How about that “implicit tax?”

6. The Interaction of Public and Private Insurance: Medicaid and the Long-Term Care Insurance Market, by Brown and Finklestein.  “The premiums that one might have paid for existing private policies go to pay for benefits that would have otherwise been provided by Medicaid.”  I have no idea what that means.

And finally, the topper:  Being on medicaid increases the likelihood of receiving welfare benefits.

7. Moffit and Wolfe: The Effect of the Medicaid Program on Welfare Participation and Labor Supply.  A rise in medicaid benefits increases the likelihood that a person is on AFDC (welfare) and decreases the likelihood that the person has a job.  Somebody needs to explain cause and effect to Moffit and Wolfe.

This is all to say that medicaid does not cause anyone to be poor, be on welfare, have poor health, etc.  Medicaid is a health insurance program for the poor.  Being poor therefore increases the likelihood that you’ll be on medicare.  It’s not a great system and the care isn’t that good, but it’s not a failed program.  The war on poverty may indeed be lost, but not because of medicaid.  It’s being lost in spite of medicaid.


From → Health Insurance

  1. Hi Shirie:

    Yes and maybe if medicaid provided for more wellness and proven benefits to support physical activity and physical therapy for those who have chronic pain, we’d maybe see less addiction to prescription pain meds. A lot has changed since I was in primary care 3 years ago, but when I worked in community health, methadone was my only option for managing chronic pain for the medicaid patients. Thank God they took that off the formulary given the accidental and maybe not so accidental overdoses!

    Amusing to see Ryan’s stupidity in his analysis. Kudos to you, your article should be submitted to the NY Times. Deb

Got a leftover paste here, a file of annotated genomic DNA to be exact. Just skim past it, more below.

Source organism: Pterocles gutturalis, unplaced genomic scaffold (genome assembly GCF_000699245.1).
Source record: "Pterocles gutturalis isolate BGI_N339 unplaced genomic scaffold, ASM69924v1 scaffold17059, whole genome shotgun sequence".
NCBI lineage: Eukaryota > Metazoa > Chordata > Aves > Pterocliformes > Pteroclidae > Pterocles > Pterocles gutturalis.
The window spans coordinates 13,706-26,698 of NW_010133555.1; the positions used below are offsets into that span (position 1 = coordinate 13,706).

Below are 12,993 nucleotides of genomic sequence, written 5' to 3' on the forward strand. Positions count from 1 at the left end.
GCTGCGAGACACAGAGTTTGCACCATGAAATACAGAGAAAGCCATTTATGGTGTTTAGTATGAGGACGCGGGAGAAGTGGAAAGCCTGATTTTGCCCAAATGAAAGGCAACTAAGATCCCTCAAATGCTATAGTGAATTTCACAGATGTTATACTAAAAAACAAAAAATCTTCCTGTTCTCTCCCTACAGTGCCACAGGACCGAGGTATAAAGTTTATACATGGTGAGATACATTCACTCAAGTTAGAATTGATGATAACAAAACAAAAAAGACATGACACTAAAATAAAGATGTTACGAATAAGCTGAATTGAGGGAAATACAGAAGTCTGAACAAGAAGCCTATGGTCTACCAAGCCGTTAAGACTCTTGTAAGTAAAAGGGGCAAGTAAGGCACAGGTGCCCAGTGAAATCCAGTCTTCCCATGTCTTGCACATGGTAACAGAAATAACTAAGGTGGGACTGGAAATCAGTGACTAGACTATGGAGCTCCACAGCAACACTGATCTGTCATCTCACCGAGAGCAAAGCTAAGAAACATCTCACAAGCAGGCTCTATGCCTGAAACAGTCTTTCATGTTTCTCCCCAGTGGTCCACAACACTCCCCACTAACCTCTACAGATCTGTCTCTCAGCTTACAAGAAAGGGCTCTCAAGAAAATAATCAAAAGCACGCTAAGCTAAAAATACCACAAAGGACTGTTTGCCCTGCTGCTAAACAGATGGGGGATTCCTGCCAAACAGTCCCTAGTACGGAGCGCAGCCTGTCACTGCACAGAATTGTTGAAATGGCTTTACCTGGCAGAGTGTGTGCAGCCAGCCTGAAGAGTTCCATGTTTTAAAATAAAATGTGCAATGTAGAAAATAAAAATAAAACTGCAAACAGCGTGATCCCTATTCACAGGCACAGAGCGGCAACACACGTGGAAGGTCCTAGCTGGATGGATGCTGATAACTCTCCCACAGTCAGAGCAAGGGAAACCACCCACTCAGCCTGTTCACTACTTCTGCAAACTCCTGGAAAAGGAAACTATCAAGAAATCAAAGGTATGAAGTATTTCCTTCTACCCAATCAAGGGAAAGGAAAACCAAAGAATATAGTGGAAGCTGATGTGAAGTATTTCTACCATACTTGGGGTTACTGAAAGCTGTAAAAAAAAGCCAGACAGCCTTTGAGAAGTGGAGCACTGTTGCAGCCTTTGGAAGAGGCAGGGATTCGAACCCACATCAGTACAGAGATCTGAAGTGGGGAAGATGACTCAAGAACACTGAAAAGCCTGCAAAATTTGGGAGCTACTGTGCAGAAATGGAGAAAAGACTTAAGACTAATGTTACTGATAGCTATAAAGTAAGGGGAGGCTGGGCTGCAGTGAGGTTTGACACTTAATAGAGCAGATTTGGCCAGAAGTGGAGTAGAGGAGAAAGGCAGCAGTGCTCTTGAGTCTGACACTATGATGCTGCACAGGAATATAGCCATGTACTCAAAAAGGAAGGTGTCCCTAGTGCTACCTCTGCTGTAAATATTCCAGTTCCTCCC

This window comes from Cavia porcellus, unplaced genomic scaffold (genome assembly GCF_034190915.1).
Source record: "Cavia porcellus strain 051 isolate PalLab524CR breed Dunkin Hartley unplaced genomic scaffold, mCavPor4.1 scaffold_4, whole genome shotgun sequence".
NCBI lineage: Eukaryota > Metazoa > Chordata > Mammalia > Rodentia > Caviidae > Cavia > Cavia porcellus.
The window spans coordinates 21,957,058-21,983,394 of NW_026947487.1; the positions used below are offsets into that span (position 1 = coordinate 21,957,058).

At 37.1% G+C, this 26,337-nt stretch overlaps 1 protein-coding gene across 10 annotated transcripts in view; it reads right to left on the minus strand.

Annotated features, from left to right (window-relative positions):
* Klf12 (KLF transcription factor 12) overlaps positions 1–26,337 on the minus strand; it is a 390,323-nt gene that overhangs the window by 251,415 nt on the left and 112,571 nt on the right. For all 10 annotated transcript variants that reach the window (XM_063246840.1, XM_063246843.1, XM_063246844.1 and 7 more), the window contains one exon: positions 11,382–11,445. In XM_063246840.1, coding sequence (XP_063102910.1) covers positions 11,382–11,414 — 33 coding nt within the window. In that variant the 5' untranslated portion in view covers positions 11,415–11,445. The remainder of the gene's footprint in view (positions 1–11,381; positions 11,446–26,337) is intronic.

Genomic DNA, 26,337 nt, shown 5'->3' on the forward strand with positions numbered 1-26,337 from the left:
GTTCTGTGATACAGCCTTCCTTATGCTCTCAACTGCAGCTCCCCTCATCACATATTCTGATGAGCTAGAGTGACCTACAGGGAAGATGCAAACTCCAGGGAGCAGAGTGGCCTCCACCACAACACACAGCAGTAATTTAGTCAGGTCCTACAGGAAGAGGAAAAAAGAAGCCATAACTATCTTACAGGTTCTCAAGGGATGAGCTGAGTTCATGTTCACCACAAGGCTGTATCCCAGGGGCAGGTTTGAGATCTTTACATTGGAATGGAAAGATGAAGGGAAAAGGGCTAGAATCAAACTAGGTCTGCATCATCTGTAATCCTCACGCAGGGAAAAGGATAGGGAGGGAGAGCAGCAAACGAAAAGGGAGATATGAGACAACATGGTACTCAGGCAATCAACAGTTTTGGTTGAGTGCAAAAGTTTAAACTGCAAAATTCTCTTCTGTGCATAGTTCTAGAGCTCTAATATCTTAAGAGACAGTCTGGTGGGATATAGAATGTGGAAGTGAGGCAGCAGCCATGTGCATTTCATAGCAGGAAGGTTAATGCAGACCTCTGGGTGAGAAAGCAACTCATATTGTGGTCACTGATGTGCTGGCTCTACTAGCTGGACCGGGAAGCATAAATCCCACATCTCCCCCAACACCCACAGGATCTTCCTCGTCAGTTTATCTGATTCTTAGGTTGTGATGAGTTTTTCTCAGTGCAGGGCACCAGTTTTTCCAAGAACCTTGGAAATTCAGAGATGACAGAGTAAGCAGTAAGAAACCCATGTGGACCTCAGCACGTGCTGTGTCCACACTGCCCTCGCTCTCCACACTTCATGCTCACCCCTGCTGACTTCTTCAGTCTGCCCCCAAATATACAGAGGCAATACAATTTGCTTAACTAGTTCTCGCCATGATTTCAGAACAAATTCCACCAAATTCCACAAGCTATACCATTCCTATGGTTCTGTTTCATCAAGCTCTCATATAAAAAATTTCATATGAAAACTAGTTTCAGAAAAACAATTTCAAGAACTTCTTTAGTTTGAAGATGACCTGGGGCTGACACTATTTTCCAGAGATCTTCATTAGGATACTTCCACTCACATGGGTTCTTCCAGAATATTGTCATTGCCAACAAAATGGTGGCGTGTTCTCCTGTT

2. thetinfoilhatsociety permalink

    I am so of two minds about this whole issue. I grew up as the child of a single parent who went to school to better herself after a divorce and used welfare and medicaid benefits while doing so. I think maybe families then viewed it differently then than it’s viewed now, within the community of users for sure. Then, it was with a slight sense of shame, and with the knowledge that we were ‘better’ than this, and that it was only a temporary thing until we got back on our feet.

    Now, it’s almost a measure of pride to be able to game the system, to avoid having to work, to be able to receive benefits. I say that as someone who lives in a very low income community (we as a couple probably make in the top 5% or even 3% of income for this community) and as someone who has spent years working in emergency services – fire service, ambulance service, and ER. In many ways I do think the system is a failure, because it has created an entire culture of dependency and entitlement that has no end in sight.

    Yes, there are always those who truly need it, and those are not the people I’m talking about. If we were only talking about them, there would be no need for the discussion. It’s the rest that use the system for their benefit that make things awful for those who really need it, and who keep those who don’t know how to game the system to get what they really need, from getting it. The minority of those who really need it and can’t get it are the ones who stick out in my mind.